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7 Things You Probably Didn’t Know About GrabPay in Singapore

grabpay singapore

Clara Lim

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Everyone uses GrabPay to pay for Grab rides, GrabFood orders, and maybe Liho bubble tea once in a while — but Grab really, really wants it to be more than an occasional payment platform.

In fact, GrabPay has been pretty aggressively expanding its scope of services in the past year, and even seasoned Grab users might not know about all its developments. Here’s a little PSA so you know what you’re getting into the next time you tap on that green icon.

 

1. GrabPay is now officially regulated by MAS

If you have been assiduously withdrawing money from ATMs and refusing to hop on the e-wallet bandwagon because you’re afraid that the company might vanish with your money, a la Obike

Well, it should reassure you that GrabPay is now officially regulated by the Monetary Authority of Singapore.

In February 2019, Parliament passed a new Payment Services Bill to regulate e-wallets like GrabPay, which means that Grab now has to answer to MAS if there’s any fishy business going on.

The new bill means that MAS can now enforce measures to reduce the risks associated with e-wallets and online payment services, such as money laundering, cyber attacks, and (of course) loss of customer’s money.

 

2. Credit cards are starting to exclude GrabPay top-ups from rewards / miles / cashback

I’m pretty sure there are lots of people who happily top up their GrabPay wallets with their miles cards, on the premise that you can earn accelerated miles (or points or cash rebates) for online spending.

Although topping up your GrabPay wallet is technically an online transaction, and some credit cards do indeed reward you for spending online, some banks have already stopped awarding points or cash rebates on GrabPay top-ups. The DBS Woman’s World Card is one such example.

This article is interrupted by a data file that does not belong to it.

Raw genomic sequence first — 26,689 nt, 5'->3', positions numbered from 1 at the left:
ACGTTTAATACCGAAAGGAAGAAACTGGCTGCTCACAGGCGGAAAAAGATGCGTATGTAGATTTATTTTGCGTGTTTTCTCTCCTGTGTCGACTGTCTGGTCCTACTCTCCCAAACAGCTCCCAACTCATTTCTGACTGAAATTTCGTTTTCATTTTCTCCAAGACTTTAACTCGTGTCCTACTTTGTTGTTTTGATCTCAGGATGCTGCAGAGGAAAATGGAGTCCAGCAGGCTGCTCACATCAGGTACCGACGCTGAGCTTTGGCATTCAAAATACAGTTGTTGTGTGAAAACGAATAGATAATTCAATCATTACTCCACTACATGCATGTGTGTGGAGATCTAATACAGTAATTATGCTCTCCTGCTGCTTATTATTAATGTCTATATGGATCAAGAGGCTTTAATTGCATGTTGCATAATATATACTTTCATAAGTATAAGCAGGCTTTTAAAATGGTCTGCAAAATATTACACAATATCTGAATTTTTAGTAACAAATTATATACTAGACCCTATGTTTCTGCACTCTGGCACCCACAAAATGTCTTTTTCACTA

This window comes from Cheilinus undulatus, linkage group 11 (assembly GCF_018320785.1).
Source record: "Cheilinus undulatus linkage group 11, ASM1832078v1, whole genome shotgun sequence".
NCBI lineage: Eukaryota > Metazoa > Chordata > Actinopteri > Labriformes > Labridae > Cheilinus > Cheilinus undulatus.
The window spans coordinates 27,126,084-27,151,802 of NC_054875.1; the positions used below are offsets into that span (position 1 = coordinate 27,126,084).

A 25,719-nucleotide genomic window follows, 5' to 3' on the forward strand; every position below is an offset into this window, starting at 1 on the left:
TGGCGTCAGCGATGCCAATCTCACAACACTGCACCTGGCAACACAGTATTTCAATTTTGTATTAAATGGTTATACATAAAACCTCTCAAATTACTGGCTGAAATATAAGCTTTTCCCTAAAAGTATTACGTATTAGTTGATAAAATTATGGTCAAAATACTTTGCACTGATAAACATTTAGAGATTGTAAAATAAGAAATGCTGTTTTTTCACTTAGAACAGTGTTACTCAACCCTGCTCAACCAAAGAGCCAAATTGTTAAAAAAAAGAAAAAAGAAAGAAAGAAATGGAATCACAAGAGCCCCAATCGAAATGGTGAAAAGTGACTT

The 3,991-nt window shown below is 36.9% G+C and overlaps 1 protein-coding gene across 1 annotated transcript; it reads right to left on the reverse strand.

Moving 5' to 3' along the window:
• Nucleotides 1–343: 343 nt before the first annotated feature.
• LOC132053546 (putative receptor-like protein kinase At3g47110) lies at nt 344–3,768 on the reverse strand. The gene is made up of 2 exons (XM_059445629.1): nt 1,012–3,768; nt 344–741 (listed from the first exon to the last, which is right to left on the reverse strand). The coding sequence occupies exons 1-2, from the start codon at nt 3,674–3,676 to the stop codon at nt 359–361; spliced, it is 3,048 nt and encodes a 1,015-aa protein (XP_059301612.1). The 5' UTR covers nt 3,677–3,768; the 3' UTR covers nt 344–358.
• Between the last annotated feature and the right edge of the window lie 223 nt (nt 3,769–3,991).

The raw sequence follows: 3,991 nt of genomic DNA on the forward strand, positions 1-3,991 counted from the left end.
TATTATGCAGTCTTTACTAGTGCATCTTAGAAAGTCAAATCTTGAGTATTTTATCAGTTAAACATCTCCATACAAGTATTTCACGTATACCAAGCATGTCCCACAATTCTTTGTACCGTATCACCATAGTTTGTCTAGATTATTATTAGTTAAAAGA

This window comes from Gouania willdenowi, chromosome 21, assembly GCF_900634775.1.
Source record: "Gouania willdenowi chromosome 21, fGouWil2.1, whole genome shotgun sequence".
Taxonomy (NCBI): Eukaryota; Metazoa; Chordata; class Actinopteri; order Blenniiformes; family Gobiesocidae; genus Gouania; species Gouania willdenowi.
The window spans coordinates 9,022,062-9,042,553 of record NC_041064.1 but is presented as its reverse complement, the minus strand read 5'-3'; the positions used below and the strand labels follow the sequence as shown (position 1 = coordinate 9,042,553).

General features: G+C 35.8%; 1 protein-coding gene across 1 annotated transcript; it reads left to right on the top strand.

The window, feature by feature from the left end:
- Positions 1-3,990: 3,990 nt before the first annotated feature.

Yet using your credit card to pay for Grab rides the regular way still gets you points or rebates. What gives?

It’s most likely because GrabPay’s e-wallet function is now being increasingly recognised as “quasi-cash”. 

This type of transaction (e.g. EZ-Link top-ups) has always been excluded in most banks’ T&Cs, so it’s nothing new. It’s just that banks have “closed one eye” for a long time. But now that GrabPay e-wallets are officially under MAS’ care, it’s likely that they’ll start to enforce the exclusion rule.

 

3. You can use GrabPay for P2P payment (but don’t do it.)

If you don’t have PayNow or Paylah — Mom, is that you? — or refuse to use it for whatever reason, it’s actually possible to use GrabPay to pay your friend back for bubble tea. 

There are no transaction fees and it can be done easily. On the home screen of the Grab app, tap on “Pay” (just like you would when paying a hawker or retail store with GrabPay). By default you’ll be prompted to scan a QR code, but there’s a tab that lets you pay to a mobile number. 

Enter the payee’s mobile number and the amount you wish to pay. You are limited by the amount of money left in your GrabPay e-wallet, though.

This used to be a great hack for people who chase miles or cashback by topping up their GrabPay wallets — but since GrabPay top-ups might not be recognised by banks in the future (see point 2), I wouldn’t count on it as a replacement for cash or PayNow.

Also, unless your buddy is a hardcore Grab user, it might ruin your friendship to pay them by GrabPay. That’s like paying someone back in NTUC vouchers, because there is no way to turn GrabPay credits back into real money. 

 

4. GrabPay has an annual transaction limit of $5,000, unless…

If you’ve been heavily using GrabPay to pay for rides, food delivery, at restaurants, and your Ah Long (just kidding, stay away from Ah Longs) you might eventually hit a limit.

Yes, GrabPay imposes a transaction limit of $5,000 a year per user, which I gather is a requirement by MAS to reduce the risk of money-laundering and such. That works out to about $400 of spending a month, which isn’t too far off for some of the heavy Grab users I know.